New Orleans is home to Jazz, Mardi Gras, and that gambling habit we all love to hate, but there’s more to the city than the big ticket tourist attractions. On your next visit, here’s a reason to stop and relish the natural beauty. While the Bald Cypress is the state tree of Louisiana, its Tree of Life holds a special place in the heart of the city of New Orleans. The great oak, the Etienne de Boré Oak, was named after the city’s first mayor, Jean Etienne de Boré. Bore, of French descent was the first person to successfully plant and harvest sugarcane in Louisiana on his sugarcane plantation. The tree resided on his property. Today, the tree is assumed to be between 100-500 years old, with most sources agreeing on 300 years old. Some records say it was planted around 1740 and is almost as old as the city of New Orleans itself.
The tree now lives in Audubon Park at 6500 Magazine St. in the heart of the city and shares a fence with the Audubon Zoo. For those visiting the French Quarter, Audubon Park is a quick street car ride away via the St. Charles Ave Street car, along the Mississippi River. It is hard to miss as it’s a popular location for tourists, locals, and and wedding photos. Oh, and also the little fact that the tree itself is HUGE!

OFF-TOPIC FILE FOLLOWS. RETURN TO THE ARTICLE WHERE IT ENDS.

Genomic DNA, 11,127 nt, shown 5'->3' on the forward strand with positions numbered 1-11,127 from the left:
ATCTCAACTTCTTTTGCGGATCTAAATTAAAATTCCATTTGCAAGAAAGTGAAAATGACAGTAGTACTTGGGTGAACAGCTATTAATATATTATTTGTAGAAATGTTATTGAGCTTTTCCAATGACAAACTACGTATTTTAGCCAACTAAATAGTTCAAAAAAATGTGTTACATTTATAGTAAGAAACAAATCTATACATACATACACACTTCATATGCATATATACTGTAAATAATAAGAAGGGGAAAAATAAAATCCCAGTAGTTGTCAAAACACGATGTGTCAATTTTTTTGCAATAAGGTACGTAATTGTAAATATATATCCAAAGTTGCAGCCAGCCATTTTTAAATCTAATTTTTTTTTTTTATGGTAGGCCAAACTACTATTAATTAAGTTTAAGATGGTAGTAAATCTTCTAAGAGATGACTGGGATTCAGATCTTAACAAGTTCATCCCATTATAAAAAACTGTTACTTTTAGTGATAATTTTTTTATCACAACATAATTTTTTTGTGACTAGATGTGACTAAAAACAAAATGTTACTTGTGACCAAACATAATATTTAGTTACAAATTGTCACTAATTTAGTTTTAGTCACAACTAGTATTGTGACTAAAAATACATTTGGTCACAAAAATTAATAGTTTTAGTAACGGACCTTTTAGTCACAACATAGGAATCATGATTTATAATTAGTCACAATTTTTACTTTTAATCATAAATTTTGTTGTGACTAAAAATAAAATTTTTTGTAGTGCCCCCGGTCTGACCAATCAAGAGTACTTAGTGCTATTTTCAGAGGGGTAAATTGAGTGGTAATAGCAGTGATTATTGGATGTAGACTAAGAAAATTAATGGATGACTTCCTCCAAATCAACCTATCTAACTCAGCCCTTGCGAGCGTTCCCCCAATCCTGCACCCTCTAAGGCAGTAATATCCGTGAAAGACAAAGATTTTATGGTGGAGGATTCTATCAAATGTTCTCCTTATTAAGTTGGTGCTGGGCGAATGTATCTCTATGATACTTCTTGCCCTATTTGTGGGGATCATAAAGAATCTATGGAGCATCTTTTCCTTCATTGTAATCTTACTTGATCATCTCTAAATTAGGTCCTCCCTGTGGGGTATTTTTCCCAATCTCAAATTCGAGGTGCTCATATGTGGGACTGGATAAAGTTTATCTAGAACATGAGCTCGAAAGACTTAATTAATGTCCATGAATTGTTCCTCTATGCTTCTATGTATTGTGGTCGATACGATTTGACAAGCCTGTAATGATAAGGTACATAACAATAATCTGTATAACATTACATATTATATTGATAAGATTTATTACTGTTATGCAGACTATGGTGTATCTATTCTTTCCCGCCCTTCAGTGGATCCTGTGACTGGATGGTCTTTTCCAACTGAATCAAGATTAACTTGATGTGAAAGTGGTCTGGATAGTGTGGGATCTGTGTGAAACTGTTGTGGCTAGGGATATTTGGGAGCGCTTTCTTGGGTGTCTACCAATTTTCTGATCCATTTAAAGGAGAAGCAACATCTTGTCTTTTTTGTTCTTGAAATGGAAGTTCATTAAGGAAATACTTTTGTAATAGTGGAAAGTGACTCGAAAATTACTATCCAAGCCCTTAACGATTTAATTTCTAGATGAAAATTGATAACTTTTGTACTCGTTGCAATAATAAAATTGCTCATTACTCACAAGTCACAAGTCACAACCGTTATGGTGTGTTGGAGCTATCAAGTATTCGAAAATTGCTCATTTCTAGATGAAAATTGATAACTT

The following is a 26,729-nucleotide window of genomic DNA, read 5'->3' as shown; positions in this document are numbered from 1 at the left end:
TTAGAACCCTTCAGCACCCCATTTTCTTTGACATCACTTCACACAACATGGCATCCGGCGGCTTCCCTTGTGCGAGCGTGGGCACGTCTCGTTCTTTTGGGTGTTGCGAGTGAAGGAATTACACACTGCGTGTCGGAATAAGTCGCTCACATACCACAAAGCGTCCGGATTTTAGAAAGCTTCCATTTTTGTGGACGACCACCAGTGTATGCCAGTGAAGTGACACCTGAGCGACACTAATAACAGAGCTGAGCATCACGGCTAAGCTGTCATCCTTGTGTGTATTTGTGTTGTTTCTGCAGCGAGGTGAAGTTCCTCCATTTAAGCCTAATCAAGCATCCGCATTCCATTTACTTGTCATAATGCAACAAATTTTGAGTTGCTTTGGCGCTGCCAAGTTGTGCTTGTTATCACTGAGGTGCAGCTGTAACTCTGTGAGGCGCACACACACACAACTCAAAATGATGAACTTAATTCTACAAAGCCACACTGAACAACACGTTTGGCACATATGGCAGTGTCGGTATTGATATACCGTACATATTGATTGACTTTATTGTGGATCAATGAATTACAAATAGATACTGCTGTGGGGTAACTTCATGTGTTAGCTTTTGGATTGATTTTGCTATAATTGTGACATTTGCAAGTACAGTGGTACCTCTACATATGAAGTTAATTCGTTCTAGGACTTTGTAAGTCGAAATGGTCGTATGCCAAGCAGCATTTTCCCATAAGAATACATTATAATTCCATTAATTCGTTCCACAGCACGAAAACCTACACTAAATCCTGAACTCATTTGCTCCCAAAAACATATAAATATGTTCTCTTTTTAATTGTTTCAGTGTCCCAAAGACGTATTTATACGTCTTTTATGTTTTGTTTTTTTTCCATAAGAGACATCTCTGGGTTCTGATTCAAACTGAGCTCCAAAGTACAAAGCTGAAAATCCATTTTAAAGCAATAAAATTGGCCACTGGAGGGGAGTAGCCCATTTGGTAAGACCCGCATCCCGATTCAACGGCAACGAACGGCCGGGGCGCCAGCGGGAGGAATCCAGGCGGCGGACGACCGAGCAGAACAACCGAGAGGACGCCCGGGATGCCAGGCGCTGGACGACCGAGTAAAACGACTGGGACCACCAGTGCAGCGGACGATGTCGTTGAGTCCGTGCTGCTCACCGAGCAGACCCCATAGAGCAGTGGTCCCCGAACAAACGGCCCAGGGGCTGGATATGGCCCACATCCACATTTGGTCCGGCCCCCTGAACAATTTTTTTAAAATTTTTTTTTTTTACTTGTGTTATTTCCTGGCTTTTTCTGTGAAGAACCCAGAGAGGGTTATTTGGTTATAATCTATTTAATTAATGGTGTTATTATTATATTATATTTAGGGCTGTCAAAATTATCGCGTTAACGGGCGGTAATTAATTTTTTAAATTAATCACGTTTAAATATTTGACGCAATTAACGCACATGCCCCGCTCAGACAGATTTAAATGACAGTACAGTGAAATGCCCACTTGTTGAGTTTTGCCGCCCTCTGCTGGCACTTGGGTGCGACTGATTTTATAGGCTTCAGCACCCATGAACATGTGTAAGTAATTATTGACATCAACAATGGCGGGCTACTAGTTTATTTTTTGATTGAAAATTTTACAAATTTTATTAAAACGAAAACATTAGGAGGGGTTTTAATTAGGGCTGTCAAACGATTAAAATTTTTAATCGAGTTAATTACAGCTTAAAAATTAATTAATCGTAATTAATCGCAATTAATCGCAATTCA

In terms of size, The Tree of Life is 35 feet in circumference at the base and is rivaled in size only by the trees in the California Redwood forests. Given the 160 feet of branch reach, the oak tree is a favorite for tourists and locals who want a little climbing adventure. An added bonus is the giraffes sightings at the zoo, when standing on the branches. The old oak tree was chosen by the Live Oak Society, a group who’s goal is to promote and preserve the life of live oak trees, to be one of the original inductees.They recognize trees of a certain age and size. On the original list of 43 trees, the Tree of Life was number 13.
Now the Live Oak Society has grown their network to involve almost 8,000 trees. Quercus Virginiana is another name for Live Oak trees that are almost evergreen, and are found mostly in the South as they cannot survive cold climates. This massive natural beauty with sprawling branches and draping Spanish moss is a must-see if you are in the New Orleans area!